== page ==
© 2014 Diane Kelsay

© 2014 Diane Kelsay

© 2014 Diane Kelsay

© 2014 Diane Kelsay

Please see post 1 below for puffins and other bird life and do check out our 2 upcoming Iceland adventures on the calendar (link to the right).

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Iceland Photography Adventure

Post 1 – Photographing birds in Iceland

There is a lot of action along the south coast of Iceland where we base our adventure.  Atlantic puffins burrow holes in the sides of cliffs to nest. It is exciting to see and photograph them catching fish and delivering meals to the young. Their beaks are designed to lock in place the first catch while the puffin grabs another.  Or in this case, 5 fish!

Atlantic puffin with a great catch. © 2014 Diane Kelsay

Atlantic puffin with a great catch.
© 2014 Diane Kelsay

Or, the same beak advantage can hold a larger fish more securely.

© 2014 Diane Kelsay

© 2014 Diane Kelsay

© 2014 Diane Kelsay

© 2014 Diane Kelsay

© 2014 Diane Kelsay

© 2014 Diane Kelsay

A young puffin emerges from the burrow. © 2014 Diane Kelsay

A puffin emerges from the burrow.
© 2014 Diane Kelsay

Fish delivery © 2014 Diane Kelsay

Fish delivery
© 2014 Diane Kelsay

The great skua hides the chicks where they blend into the environment.  The adult flies over keeping watch.  This photo was taken at 400mm and then cropped.  It is important not to stress the birds by getting too close.

Great skua chick © 2014 Diane Kelsay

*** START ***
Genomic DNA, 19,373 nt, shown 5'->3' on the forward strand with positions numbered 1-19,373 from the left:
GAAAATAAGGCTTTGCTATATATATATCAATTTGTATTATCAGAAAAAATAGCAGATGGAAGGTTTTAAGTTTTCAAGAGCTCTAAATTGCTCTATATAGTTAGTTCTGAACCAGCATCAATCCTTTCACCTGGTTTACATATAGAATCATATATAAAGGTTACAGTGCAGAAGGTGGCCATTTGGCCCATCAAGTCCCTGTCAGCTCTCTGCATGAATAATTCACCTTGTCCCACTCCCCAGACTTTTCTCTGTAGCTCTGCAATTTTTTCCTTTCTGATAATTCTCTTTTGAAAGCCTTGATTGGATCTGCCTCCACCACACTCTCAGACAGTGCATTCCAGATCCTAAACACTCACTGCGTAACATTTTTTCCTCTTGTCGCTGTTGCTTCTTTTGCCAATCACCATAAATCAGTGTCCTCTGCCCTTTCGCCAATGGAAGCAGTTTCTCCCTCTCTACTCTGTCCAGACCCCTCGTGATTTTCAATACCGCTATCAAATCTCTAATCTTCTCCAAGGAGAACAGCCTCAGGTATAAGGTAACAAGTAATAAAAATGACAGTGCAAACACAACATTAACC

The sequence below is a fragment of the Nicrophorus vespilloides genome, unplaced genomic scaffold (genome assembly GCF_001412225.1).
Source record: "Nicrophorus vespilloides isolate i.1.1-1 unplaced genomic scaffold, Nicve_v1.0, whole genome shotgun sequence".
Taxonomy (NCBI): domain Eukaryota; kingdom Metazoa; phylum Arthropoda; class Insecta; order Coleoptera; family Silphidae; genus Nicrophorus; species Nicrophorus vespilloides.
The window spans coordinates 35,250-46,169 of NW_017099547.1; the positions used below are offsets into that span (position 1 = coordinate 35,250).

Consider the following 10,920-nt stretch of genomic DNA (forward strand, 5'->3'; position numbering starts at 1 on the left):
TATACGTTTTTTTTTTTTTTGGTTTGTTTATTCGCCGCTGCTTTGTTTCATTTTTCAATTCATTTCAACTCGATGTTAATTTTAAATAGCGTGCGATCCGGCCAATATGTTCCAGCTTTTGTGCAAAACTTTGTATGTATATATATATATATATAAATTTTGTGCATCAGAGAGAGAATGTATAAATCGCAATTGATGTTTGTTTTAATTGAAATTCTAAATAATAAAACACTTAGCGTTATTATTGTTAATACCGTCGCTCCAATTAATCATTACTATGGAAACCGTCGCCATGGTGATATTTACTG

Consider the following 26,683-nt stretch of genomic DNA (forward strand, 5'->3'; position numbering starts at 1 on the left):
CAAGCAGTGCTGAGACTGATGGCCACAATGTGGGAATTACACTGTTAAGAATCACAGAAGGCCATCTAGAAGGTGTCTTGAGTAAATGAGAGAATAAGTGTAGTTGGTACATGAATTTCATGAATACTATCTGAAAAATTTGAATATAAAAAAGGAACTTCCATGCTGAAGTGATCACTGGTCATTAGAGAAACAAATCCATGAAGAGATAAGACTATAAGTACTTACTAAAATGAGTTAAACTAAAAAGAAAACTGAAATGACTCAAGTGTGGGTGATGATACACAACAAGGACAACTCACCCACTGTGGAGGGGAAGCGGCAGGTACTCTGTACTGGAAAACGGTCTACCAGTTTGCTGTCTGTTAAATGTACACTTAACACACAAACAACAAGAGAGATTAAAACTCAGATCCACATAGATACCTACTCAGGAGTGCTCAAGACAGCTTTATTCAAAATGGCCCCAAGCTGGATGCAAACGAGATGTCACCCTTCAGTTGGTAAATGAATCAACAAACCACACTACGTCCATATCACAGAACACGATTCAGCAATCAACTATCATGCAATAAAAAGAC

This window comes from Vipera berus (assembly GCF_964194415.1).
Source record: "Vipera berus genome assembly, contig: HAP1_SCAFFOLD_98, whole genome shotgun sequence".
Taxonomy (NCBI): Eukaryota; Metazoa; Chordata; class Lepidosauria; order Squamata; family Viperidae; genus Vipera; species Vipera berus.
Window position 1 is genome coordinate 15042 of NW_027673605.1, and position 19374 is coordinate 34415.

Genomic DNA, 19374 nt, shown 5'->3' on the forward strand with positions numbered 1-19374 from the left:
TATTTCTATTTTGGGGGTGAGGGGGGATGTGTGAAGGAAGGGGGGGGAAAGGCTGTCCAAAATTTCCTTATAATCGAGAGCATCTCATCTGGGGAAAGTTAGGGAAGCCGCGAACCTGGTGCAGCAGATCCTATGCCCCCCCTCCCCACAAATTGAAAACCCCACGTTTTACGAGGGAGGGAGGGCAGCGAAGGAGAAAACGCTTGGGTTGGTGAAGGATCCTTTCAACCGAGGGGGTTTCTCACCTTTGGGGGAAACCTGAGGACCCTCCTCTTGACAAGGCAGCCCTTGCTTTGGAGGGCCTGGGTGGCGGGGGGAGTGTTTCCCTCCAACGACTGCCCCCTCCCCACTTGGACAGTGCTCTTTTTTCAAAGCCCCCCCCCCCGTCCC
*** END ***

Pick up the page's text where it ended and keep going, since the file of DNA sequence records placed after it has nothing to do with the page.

Great skua chick
© 2014 Diane Kelsay

© 2014 Diane Kelsay

© 2014 Diane Kelsay

© 2014 Diane Kelsay

© 2014 Diane Kelsay

© 2014 Diane Kelsay

© 2014 Diane Kelsay

The Arctic tern feeds chicks on land and water.  Here the young birds are floating around with icebergs, occasionally hopping on for a ride.  When the parent comes near, the chick calls out and the fish gets dropped into the beak.  These fish are very transparent and can only be seen when the light is just so.

Arctic terns © 2014 Diane Kelsay

Arctic terns
© 2014 Diane Kelsay

© 2014 Diane Kelsay

© 2014 Diane Kelsay

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Iceland Photography Adventure

Wildlife

Iceland has very few native mammals (the artic fox), many fish and whales, and a wealth of birds.

Puffins©2013 Bob Harvey

Puffins
©2013 Bob Harvey

The long days (it never got dark) of summer convert all that daylight into an abundance of food for migrating birds.  Artic terns make the long journey (and it is not a straight flight) from the other end of the planet to nest along the coast.  Puffins abandon the sea and burrow into cliff faces.  Raptors and ducks and loons and shorebirds show up – again to raise young!

Artic Terns©2013 Bob Harvey